I’ve taught many courses on managerial skills, leadership, and organizational change for both graduate and undergraduate business students. And among other high-energy theatrics that I’ve employed at times during class meetings, I sometimes ask students to think about the best managers they’ve ever had and the worst managers they’ve ever had. 

I then ask them to share some of the characteristics of these “best” and “worst” managers. The answers have become highly predictable. You probably wouldn’t find many of them to be surprising. 

Their “best” managers tend to (among other behaviors):

  • Be supportive

  • Show an interest in their development

  • Know what they’re talking about

  • Have good organizational skills

  • Communicate clearly and frequently

Their “worst” managers tend to (among other behaviors): 

  • Be selfish

  • Lash out in anger

  • Have a low level of competence in their field

  • Be disorganized and scattered

  • Confuse people through inadequate or inaccurate communication

Additionally, there’s one phrase that people always mention when talking about their “worst” managers. 

“They micromange.” 

“They’re micromanagers.” 

I get it—no one loves having the boss poking around in every detail of a project. It can be rather annoying, feel like a waste of time and leave you with the impression that he or she doesn’t trust you. 

But I wonder: Is all micromanagement really that bad? 

In other words, might there be good micromanagement and bad micromanagement? By labeling all micromanagement as bad and demonizing the entire concept, I wonder if we run the risk of being too far removed from the work, advocating a managerial style that could allow people and projects to go much too far in the wrong direction without necessary course corrections. 

It seems like there’s a distinction between good and bad micromanagement. It’s a distinction that seems to be made somewhat or perhaps clarified by one of the U.S. Navy’s Leadership Principles: “Make sure the task is understood, supervised, and accomplished.”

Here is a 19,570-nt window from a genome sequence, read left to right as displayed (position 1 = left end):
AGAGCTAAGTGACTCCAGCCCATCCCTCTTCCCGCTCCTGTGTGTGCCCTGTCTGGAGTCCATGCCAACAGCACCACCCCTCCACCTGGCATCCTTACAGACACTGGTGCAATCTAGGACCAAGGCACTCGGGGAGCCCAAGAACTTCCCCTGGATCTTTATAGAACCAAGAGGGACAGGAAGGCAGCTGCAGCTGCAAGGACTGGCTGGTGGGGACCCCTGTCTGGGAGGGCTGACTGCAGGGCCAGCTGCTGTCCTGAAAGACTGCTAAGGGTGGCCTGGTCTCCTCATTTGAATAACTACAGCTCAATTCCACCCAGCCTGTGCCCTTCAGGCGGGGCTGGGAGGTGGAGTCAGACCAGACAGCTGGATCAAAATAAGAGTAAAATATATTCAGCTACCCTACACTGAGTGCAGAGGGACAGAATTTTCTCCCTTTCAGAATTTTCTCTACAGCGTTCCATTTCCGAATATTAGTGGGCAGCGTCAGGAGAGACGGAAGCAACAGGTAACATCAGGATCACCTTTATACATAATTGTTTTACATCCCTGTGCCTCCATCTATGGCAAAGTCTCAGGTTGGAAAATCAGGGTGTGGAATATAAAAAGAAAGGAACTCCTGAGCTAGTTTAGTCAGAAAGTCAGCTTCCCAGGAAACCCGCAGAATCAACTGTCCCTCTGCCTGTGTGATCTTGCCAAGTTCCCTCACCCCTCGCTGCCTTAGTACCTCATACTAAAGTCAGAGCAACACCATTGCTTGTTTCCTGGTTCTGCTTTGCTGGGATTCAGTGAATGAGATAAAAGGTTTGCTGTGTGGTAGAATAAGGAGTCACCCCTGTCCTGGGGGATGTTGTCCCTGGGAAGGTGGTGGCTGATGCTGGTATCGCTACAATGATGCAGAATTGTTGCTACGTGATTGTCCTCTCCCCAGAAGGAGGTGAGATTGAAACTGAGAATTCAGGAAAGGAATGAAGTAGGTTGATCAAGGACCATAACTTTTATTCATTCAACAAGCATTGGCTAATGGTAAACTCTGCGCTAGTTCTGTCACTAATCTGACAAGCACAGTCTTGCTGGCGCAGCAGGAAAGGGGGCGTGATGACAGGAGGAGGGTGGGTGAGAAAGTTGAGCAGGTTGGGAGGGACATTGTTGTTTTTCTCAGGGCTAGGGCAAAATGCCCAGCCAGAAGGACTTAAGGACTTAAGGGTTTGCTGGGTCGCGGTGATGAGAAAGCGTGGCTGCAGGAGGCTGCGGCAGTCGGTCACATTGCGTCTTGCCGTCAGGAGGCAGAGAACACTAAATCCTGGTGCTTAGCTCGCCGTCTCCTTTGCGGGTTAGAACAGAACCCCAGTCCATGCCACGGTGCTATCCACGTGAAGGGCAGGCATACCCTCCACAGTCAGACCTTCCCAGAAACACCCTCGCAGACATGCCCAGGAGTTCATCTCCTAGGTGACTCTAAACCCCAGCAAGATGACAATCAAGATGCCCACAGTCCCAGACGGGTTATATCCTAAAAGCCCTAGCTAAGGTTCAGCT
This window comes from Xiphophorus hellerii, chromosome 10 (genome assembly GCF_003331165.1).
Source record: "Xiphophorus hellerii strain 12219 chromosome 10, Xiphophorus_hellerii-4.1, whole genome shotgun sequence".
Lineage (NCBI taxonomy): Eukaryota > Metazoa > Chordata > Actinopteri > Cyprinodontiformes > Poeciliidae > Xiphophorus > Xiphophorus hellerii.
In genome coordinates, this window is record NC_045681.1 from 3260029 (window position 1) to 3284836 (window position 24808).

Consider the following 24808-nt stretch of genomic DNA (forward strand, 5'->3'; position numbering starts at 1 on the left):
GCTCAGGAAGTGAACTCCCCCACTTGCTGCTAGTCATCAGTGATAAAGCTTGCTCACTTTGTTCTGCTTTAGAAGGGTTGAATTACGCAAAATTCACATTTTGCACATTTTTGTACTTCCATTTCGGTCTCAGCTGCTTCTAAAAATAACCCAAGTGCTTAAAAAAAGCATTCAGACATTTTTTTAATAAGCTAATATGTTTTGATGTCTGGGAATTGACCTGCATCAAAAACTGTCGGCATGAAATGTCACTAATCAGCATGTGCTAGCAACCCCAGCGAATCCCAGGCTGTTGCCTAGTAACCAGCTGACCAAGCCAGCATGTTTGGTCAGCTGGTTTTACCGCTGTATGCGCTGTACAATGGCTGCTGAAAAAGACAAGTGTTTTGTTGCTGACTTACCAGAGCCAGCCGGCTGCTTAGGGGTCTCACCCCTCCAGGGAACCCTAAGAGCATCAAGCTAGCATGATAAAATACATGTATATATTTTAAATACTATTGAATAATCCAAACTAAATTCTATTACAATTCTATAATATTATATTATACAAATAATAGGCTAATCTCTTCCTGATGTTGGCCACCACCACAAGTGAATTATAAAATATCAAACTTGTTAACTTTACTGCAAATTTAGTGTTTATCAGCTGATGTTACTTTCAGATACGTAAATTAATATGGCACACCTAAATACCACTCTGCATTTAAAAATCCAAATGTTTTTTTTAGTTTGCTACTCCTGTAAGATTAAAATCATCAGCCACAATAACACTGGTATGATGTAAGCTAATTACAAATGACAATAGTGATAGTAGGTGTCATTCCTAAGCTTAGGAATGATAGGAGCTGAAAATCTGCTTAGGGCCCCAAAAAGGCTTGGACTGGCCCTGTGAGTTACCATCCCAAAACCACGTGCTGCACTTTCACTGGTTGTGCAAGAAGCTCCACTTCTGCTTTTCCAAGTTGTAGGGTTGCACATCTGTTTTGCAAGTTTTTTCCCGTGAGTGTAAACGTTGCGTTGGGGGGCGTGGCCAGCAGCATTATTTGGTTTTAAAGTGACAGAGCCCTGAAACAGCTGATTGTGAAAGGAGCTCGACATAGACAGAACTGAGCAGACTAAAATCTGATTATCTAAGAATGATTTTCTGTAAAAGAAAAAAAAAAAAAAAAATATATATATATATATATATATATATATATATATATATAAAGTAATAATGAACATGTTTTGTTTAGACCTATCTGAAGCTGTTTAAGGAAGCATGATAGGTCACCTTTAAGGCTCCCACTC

Another way we talk about this principle in the Navy is through the concept of “intrusive leadership.” 

In some ways, both “micromanagement” and “intrusive leadership” sound horrible. Yet think again about some of the great managers and leaders you’ve had in your career. Chances are that they were also the people who asked you tough questions. They pushed you to new levels of performance and attention to detail. They didn’t necessarily take it at face value when you said that you knew what were doing or when you reported the status of a project. 

Instead, they probed. They ensured that you were both on the same page regarding the nature of what needed to be happen, where you were in the process of finishing it and that you both had the same definition of “done.”

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Great managers and leaders aren’t always there just to make us feel comfortable.

Many times, they’re there to help us come to know what we never considered. They’re there to guide us even when we don’t realize we needed guidance. In the words of President Ronald Reagan, they “Trust, but verify.” 

Considering two factors can help when deciding how much we trust versus how much we verify. Those two factors are (a) the nature of the task and (b) the level of experience of the people performing the task. 

If the task is routine and the people are highly experienced, managers can be much more “hands off.” If the task is unusual and the people are inexperienced, however, managers might need to be much more involved. When there’s a mix (e.g., a routine task and inexperienced people or an unusual task and experienced people), managers will likely need to exhibit a balance of “trusting” and “verifying” during the life of the project or task. 

Of course, “bad” micromanagement does exist. My thought is simply that there’s value in not going too far in the other direction, toward a style of management in which a lack of communication and oversight leads to inefficiency and ineffectiveness. 

Namely, it’s a good policy to “make sure the task is understood, supervised, and accomplished.”

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References and for further reading

For all posts regarding the 11 U.S. Navy Leadership principles, click here.

The 11 principles:

  1. Know yourself and seek self-improvement

  2. Be technically and tactically proficient

  3. Know your people and look out for their welfare

  4. Keep your people informed

  5. Set the example

  6. Make sure the task is understood, supervised, and accomplished

  7. Train your unit as a team

  8. Make sound and timely decisions

  9. Develop a sense of responsibility among your people

  10. Employ your command in accordance with its capabilities

  11. Seek responsibility and take responsibility for your actions